Kōrero: Economy

Whārangi 5. Tertiary production

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Given New Zealand’s long and rugged island terrain, its thinly spread population and the country’s distance from the rest of the world, transport plays a central role.

Shipping has been important since the first Europeans arrived, with many of the country’s urban centres built around ports. In the early 21st century, a quarter by value of exports by sea was shipped through Tauranga, and a fifth through Auckland. Auckland, however, received more imports. Wellington and Picton provide important shipping links between the North and South islands. Oil products are distributed by sea where possible.

In 2003, 17% by value of exported goods went by air. Auckland airport was the second largest port for imports. Virtually all of the more than three million overseas visitors to New Zealand in 2002 arrived by air, carried by 17 foreign airlines as well as by Air New Zealand. Because of the country’s long narrow shape, air travel is a favoured form of domestic travel.

However, the most popular form of travel remains the car. In 2000 there were more than three million motor vehicles for four million people. There were more cars per person in New Zealand than in the United States, the United Kingdom or Japan, but fewer than in Germany or Australia. In 2001, 73% of New Zealanders drove or were driven to work.

Railways do not play the central role in the transport system that they did in the past. Nevertheless, they remain major haulers of long-distance freight, and there are sizeable commuter networks in Auckland and Wellington.

In the last decades of the 20th century, the transport sector increasingly relied on market mechanisms (supply and demand) rather than on public ownership. Even so, following the privatisation of Air New Zealand and New Zealand Railways in the 1980s and 1990s, the government subsequently bought back a major shareholding in the airline and renationalised the rail track.


As in other parts of their lives, New Zealanders have been offered choice and technological sophistication in communications since the late 1980s. In radio there is a range of private stations, including Māori tribal stations, many operating on the FM network, with the government retaining only National Radio, Concert FM, a network for broadcasting Parliament, and Radio New Zealand’s broadcasts to the South Pacific.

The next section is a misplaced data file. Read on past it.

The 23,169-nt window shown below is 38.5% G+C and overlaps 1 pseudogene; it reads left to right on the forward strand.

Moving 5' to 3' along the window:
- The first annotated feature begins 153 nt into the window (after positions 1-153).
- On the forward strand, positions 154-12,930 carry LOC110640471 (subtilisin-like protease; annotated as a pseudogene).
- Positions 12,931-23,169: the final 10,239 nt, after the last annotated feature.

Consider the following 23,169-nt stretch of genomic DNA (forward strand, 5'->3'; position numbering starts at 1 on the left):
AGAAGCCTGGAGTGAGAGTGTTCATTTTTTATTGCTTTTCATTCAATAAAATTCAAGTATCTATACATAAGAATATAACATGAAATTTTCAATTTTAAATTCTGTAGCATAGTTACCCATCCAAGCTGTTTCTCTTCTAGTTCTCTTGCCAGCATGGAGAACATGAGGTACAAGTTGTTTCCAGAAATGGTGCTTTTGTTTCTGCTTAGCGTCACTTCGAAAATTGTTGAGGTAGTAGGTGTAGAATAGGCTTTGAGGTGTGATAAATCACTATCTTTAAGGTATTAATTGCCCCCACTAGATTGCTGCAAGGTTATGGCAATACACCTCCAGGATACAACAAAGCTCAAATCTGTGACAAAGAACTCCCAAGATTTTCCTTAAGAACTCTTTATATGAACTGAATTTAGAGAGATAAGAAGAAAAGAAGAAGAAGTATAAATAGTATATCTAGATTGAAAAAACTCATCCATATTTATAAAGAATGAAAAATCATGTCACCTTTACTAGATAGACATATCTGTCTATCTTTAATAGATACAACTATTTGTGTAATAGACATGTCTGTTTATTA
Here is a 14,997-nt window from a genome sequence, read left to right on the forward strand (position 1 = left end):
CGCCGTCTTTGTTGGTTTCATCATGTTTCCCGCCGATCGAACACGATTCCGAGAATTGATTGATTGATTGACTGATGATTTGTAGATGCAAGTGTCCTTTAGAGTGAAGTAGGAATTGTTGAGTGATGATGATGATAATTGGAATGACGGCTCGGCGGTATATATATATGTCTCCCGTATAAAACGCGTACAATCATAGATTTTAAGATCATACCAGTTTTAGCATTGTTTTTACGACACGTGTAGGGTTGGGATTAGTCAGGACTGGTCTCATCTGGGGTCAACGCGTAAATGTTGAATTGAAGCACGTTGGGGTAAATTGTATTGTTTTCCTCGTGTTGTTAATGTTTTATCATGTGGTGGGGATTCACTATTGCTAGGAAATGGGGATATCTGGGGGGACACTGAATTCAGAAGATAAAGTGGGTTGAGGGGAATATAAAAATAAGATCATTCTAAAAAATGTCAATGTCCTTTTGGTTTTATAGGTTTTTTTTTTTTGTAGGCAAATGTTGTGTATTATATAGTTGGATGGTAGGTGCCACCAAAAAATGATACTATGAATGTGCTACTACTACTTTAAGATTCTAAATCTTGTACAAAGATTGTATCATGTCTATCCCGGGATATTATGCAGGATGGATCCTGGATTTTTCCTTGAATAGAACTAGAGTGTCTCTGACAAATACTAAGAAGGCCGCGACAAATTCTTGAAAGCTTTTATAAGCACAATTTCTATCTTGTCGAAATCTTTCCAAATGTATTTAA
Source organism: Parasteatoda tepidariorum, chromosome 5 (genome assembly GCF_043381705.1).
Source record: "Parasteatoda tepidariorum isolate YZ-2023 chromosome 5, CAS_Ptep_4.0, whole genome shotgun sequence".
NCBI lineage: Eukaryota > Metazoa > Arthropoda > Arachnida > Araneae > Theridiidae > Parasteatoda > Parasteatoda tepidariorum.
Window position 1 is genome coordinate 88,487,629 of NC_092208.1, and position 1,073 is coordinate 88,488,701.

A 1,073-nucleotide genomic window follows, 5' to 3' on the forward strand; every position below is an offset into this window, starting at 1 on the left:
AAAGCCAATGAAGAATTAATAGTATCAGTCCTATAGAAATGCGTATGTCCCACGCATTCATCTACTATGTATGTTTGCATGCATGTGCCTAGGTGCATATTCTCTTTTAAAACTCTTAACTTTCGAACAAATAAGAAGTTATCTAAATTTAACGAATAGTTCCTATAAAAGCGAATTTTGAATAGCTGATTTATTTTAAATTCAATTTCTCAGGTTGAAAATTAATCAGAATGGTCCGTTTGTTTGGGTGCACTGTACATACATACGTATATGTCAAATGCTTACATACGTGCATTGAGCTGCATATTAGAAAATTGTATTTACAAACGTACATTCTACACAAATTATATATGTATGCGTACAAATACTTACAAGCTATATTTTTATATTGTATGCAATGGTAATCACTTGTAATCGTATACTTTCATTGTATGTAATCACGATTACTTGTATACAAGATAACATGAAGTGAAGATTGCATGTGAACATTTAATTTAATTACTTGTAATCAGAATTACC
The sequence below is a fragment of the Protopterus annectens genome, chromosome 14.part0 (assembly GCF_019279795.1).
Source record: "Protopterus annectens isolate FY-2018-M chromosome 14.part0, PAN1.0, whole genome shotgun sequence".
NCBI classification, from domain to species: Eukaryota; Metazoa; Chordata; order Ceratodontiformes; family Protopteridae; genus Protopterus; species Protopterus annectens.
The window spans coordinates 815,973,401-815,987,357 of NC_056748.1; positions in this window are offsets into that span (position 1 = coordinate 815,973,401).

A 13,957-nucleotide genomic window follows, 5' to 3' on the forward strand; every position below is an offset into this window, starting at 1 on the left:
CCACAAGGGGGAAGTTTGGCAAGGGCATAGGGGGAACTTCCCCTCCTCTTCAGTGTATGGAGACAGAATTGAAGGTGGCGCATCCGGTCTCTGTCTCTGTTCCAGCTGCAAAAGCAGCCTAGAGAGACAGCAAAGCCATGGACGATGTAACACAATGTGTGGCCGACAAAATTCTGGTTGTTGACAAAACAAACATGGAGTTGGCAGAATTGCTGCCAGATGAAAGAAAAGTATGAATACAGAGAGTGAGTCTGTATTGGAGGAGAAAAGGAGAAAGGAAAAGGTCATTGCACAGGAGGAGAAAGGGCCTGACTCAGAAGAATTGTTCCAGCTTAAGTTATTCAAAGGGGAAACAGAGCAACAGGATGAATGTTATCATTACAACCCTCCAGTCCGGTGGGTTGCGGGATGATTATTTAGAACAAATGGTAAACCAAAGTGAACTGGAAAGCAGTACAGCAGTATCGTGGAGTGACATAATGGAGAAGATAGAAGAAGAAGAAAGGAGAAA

Television has seen the Crown-owned TV1 and TV2 and other smaller channels competing with a privately owned free-to-air network (TV3) and a range of channels transmitted through subscriber television networks such as Sky Network Television’s digital transmission. In 2004 a government-funded Māori television channel (renamed Whakaata Māori in 2022) began broadcasting.

New Zealanders have also quickly picked up on telecommunications developments, especially cellphones and the internet. Whether in schools, libraries, at work or at home most New Zealanders have regular access to the web. Increasingly bookings and purchases are transacted that way. As email took off, stamped mail became much less important as a vehicle of personal communication.

The information and communications technology (ICT) sector is thriving, and New Zealand is exporting hardware, software and services.

Commercial services

Wholesale and retail trade contributes about 15% of gross domestic product (GDP). Like many other sectors in recent years, it has been transformed with a relaxation of shopping hours (they can open for 24 hours a day except for Christmas Day, Good Friday, Easter Sunday and Anzac Day), the increased use of credit cards, and new presentational formats based on ICT and overseas bulk purchasing. The end of liquor licensing restrictions in 1989 and the growing number of women in employment resulted in an upwelling of restaurants and bars in city centres, and the growth of fast-food outlets. In the early 21st a much higher proportion of meals was prepared and consumed outside the home than was the case for earlier generations.

Other significant commercial services include the provision of banking and insurance, while the education and health sectors sell services to foreign customers, and a growing number of New Zealand companies provide services offshore via broadband.

New Zealand is also playing a significant role in the developing world biotechnology industry.


Tourism is the world’s largest industry, and with air travel becoming cheaper and effective promotion, New Zealand captured a share of this market. The country promoted its distinctive South Pacific culture and opportunities for adventure and sophisticated recreation, from world-leading museums to groomed ski slopes. It cashed in on major events such as the America’s Cup yachting competition, the release of the locally made Lord of the rings movies, and rugby and football world cups. Overseas tourist numbers doubled during the 1990s and tourism became the country’s leading earner of foreign exchange. In 2004 there were nearly 4,000 establishments offering accommodation and the restaurant trade was booming.

Me pēnei te tohu i te whārangi:

Brian Easton, 'Economy - Tertiary production', Te Ara - the Encyclopedia of New Zealand, http://www.TeAra.govt.nz/mi/economy/page-5 (accessed 19 July 2024)

He kōrero nā Brian Easton, i tāngia i te 8 Feb 2005, updated 1 Sep 2016